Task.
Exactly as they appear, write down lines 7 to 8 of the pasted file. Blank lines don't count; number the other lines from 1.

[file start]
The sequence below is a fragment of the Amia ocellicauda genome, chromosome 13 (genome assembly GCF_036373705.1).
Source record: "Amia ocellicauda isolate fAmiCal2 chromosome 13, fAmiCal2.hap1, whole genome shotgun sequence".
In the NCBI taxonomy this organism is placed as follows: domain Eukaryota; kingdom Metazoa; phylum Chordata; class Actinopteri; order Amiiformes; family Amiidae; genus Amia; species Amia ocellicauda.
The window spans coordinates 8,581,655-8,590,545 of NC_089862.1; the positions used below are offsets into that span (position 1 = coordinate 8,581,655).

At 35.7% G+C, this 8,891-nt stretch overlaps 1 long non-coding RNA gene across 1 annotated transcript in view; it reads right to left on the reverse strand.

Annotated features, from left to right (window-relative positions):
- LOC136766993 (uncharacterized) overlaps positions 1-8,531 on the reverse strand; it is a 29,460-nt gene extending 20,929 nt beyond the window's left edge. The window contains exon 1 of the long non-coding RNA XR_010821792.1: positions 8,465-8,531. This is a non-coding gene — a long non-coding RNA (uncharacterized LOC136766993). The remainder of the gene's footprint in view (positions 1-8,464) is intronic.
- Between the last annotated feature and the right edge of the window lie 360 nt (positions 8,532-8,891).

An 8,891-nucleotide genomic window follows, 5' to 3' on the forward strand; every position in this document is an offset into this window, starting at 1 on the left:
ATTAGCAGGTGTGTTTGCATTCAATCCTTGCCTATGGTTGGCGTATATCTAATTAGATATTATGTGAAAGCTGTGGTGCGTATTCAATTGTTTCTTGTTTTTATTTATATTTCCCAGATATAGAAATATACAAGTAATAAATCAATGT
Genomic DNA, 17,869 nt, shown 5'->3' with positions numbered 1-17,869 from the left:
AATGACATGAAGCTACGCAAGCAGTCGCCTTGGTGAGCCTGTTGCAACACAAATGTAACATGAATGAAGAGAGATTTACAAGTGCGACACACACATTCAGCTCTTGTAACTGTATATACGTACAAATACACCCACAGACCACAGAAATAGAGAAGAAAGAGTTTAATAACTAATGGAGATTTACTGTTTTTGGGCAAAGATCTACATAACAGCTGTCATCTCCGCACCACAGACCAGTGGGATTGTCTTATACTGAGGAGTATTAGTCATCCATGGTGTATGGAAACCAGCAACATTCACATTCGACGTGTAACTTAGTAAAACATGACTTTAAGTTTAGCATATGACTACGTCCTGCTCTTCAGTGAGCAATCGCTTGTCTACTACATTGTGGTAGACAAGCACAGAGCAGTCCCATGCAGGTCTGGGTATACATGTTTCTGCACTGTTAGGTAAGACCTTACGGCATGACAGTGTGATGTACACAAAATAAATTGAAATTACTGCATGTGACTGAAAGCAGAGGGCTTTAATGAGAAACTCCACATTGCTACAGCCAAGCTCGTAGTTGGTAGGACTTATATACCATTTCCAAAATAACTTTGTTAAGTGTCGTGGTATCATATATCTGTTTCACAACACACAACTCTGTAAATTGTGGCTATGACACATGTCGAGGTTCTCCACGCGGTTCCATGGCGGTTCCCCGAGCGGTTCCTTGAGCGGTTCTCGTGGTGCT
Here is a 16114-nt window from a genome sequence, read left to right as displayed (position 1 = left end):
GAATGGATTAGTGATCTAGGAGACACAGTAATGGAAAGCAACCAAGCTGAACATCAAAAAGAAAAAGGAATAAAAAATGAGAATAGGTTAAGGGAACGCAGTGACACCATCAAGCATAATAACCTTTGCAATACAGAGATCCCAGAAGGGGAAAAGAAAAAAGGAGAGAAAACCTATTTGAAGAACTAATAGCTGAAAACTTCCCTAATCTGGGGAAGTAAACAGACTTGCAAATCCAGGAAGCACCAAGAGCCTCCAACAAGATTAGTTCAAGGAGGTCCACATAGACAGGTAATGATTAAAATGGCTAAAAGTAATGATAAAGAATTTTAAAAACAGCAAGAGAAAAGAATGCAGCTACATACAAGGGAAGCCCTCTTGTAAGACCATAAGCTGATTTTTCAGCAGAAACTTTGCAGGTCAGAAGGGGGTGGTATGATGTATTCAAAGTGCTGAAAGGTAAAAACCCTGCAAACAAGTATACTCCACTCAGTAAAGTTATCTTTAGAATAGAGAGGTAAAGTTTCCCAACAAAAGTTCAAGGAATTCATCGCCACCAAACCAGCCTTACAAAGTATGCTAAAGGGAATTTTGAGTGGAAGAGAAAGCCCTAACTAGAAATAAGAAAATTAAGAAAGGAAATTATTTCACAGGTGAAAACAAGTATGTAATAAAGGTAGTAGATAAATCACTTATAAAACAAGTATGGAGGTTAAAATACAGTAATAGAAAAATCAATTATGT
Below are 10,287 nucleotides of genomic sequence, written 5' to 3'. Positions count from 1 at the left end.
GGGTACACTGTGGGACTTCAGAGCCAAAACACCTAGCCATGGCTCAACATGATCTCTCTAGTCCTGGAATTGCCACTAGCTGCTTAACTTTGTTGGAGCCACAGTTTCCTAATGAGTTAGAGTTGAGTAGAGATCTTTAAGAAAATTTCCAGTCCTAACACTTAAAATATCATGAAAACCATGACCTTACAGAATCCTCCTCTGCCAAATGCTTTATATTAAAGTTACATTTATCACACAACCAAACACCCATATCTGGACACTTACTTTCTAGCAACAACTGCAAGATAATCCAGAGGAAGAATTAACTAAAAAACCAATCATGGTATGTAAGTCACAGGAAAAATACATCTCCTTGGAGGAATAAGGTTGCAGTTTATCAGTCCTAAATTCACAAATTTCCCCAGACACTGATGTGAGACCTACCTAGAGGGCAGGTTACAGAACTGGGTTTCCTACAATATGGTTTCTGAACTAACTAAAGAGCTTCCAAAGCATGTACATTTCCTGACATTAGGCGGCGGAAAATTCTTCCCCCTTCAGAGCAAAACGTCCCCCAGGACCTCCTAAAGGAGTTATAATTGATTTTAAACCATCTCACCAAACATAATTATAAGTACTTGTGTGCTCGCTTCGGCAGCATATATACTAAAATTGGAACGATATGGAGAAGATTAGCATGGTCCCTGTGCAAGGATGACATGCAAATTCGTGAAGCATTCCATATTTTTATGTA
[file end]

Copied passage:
- LOC136766993 (uncharacterized) overlaps positions 1-8,531 on the reverse strand; it is a 29,460-nt gene extending 20,929 nt beyond the window's left edge. The window contains exon 1 of the long non-coding RNA XR_010821792.1: positions 8,465-8,531. This is a non-coding gene — a long non-coding RNA (uncharacterized LOC136766993). The remainder of the gene's footprint in view (positions 1-8,464) is intronic.
- Between the last annotated feature and the right edge of the window lie 360 nt (positions 8,532-8,891).